Have you ever wanted to give your child a toy that they can program and have fun with? Meet Sphero RVR! The Sphero RVR All-Terrain Programmable Coding Robot is perfect for kids and adults who love to tinker with technology.
As you will see in the Sphero RVR review, it is an interactive robot car that your children will enjoy driving around while programming to do what they want.
So let’s get going!
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At a glance
Last update on 2024-03-03 / Affiliate links / Images from Amazon Product Advertising API
The Sphero RVR performs excellently in ensuring that programming and coding are both approachable and progressive when learning about its core points.
From the inclusion of many sensors, rubber tread, durable construction, and highly customizable pates, the RVR is undoubtedly suitable for beginners and advanced enthusiasts alike.
Although it would seem like the coding program is not challenging, the RVR makes up for it with its elite hardware that highlights the extreme versatility of the product.
Overall, although the RVR has some flaws on top of its steep price tag, it might just be worth checking out the possibilities that it has to offer.
- Highly programmable and hackable
- Various spec inclusions
- Interactive and easy-to-use RVR Edu App
- Included color blocks for navigation
- All-terrain and durable construction
- Steep price point
- Considered “expendable” by many enthusiasts
- App interface becomes restrictive for lengthycodes
- Low clearance height
Last update on 2024-03-03 / Affiliate links / Images from Amazon Product Advertising API
Full Sphero RVR Review
How it works
The Sphero Robots all-terrain vehicle is a great way to introduce coding and engineering to beginners without overwhelming them with the arduous task of writing lines of codes from the get-go.
The interactive programming interface allows fantastic flexibility in how the Sphero will perform. The motors can be tweaked in any way that you want and make the entire device withstand hours of beginner-level engineering and coding.
The versatile kit allows it to take on any terrain. It’s software and customizable hardware mean the Sphero RVR certainly is designed to maximize learning instead of focusing on flashy features that many only consider fun for a mere few minutes.
The Sphero RVR develops coding skills using the Sphero Edu app. This interface controls the RVR’s capabilities. It integrates desired commands and advanced functions through a simple drag-and-drop motion, much like how most Scratch Block-based learning programs for beginners are designed.
Upon adding the necessary code and instructions, it will then tweak the Sphero to translate the programmed instructions into their corresponding actions.
While on the surface, it might seem like the Sphero is a simple remote control car, it is far more than that. Think of it more like a programmable robot on wheels thanks to the inclusion of multiple onboard sensors such as the following:
- Color Sensor
- Ambient Light Sensor
- Infrared Sensor
On top of the included sensors, RVR also includes a 4-pin UART Port that allows the use of 3rd-party add-ons like Raspberry Pi, Arduino, littleBits, and BBC micro: bit.
Hand-in-hand with its already-durable all-terrain tank treads, the vehicle is like a living robot on steroids, even.
Sometimes, robot car toys and projects can be too complex to figure out how a particular code interacts with onboard sensors. But with this all-terrain vehicle, you will be pleasantly surprised as to just how simple yet progressive the Sphero RVR is compared to other cheaper options and alternatives.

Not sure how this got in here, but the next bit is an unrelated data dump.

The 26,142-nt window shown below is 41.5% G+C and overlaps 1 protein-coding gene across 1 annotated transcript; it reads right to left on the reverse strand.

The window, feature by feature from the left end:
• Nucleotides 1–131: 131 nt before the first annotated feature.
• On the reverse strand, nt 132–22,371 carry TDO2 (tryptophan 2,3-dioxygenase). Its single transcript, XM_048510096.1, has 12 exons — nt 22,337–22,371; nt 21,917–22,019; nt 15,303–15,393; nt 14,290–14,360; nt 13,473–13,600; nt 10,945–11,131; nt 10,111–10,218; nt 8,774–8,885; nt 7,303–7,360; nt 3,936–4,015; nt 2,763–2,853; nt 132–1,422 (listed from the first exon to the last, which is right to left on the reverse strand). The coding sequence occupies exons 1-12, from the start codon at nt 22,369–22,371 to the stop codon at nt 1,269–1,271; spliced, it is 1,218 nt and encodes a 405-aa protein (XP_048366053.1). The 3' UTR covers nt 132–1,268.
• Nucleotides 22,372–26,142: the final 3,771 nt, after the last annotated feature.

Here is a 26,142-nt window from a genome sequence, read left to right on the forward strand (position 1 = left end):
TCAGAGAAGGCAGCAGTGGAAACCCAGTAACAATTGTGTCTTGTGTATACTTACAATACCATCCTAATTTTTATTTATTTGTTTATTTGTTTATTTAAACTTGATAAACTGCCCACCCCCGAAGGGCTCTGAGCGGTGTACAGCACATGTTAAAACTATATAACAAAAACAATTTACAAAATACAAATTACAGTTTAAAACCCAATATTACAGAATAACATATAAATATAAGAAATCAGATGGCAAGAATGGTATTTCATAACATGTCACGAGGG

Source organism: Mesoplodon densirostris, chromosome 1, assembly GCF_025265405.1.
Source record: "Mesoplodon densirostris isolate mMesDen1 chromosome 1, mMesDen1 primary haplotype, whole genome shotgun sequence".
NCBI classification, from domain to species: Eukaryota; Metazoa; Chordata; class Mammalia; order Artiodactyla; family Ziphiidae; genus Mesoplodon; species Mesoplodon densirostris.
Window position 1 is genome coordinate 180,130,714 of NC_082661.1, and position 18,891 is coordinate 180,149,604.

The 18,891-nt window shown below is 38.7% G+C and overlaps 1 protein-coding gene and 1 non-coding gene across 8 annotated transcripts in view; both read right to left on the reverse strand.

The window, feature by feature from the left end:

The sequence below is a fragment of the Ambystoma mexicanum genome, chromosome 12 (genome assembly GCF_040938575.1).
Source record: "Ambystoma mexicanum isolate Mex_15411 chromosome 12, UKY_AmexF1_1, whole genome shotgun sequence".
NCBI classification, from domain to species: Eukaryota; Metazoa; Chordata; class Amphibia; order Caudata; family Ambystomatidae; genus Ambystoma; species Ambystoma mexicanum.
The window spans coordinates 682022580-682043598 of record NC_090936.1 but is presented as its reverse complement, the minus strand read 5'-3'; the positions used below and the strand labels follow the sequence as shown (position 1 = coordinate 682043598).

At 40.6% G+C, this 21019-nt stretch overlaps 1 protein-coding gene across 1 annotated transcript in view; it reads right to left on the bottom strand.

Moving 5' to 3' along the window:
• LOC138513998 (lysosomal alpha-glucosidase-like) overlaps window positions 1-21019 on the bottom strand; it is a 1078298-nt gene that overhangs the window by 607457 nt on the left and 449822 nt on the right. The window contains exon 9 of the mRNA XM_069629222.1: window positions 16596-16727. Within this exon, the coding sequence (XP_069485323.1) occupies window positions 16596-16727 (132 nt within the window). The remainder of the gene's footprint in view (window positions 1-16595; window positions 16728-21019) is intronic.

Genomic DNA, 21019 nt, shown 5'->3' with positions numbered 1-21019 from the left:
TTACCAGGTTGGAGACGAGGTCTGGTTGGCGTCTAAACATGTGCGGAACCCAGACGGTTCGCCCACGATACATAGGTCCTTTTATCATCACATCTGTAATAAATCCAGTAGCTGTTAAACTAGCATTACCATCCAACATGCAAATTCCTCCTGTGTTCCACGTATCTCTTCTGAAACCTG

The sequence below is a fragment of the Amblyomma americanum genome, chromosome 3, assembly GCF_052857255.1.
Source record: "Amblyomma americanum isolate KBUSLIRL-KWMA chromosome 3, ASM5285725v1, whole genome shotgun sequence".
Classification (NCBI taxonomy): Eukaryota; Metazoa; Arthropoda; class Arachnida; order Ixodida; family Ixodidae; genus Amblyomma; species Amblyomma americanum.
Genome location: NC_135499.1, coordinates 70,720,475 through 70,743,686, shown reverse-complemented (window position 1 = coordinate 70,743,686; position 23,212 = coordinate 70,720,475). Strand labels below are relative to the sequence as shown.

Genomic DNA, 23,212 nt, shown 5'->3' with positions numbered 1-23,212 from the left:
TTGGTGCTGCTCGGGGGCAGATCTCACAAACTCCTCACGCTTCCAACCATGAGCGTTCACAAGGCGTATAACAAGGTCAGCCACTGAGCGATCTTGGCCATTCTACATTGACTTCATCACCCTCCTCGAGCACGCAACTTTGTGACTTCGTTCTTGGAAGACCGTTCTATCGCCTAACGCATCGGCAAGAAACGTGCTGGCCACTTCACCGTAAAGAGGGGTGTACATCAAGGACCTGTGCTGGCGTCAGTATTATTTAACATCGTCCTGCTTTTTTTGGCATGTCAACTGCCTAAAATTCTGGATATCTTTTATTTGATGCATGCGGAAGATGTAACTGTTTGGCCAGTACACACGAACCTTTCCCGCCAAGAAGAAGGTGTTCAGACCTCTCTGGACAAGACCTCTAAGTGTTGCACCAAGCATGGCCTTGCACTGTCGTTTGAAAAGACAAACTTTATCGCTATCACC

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Performance of the Sphero RVR Device
If you’re a beginner programmer, the Sphero RVR programmable robot device is perfect for you.
With its intuitive programming that even an amateur can pick up on right away, even with zero prior experience in coding, it’s easy to see why this toy appeals so much!
USB C charging cable
For those who are more experienced coders, then there’ll be plenty here as well, thanks to its adaptability. Including a 4-pin UART port and a USB port means the Sphero RVR can support 3rd-party add-ons like Raspberry Pi, Arduino, littleBits, and BBC micro: bit, making it customizable with almost limitless features.
The Sphero RVR comes with a removable roll cage that works nicely with the all-terrain rubber tracks – ensuing hitting top speed without compromising its working parts. This is then helped with the use of durable and sturdy materials in the development of the base and body. As a result, the Sphero RVR remains relatively light yet durable if colliding with obstacles or getting into an uncontrollable spin.
To charge the battery, you’ll need to remove it from the robot and use the USB-C cord that’s included. To remove the battery from the RVR, use the battery key to open the battery door. Press the blue battery release button once the door is open. Do this with the battery door facing upwards so the battery does not fall out of the robot.
You can expect the Sphero RVR battery to last around 2 hours when in normal use. If you have additional accessories connected, such as cameras, these could drain it a bit sooner. It takes about 3 hours to get back up to a full charge.
The Sphero RVR battery is spring-loaded and will shoot out a bit when the latch is pressed, so make sure the battery opening is facing upward so the battery doesn’t fall on the ground. To prolong battery life, we recommend removing any additional devices when not in use and even removing the battery to prevent draining.
Limitations of the Sphero Edu App and the Sphero RVR Device
However, much like with any other robot, this Sphero RVR has a few shortcomings of the robot. To start, the longevity of Sphero’s coding program, the Edu App, is limited by the way that its code is presented upon arranging a relatively long one. This could be negligible for new users, but advanced individuals would find this rather excruciating.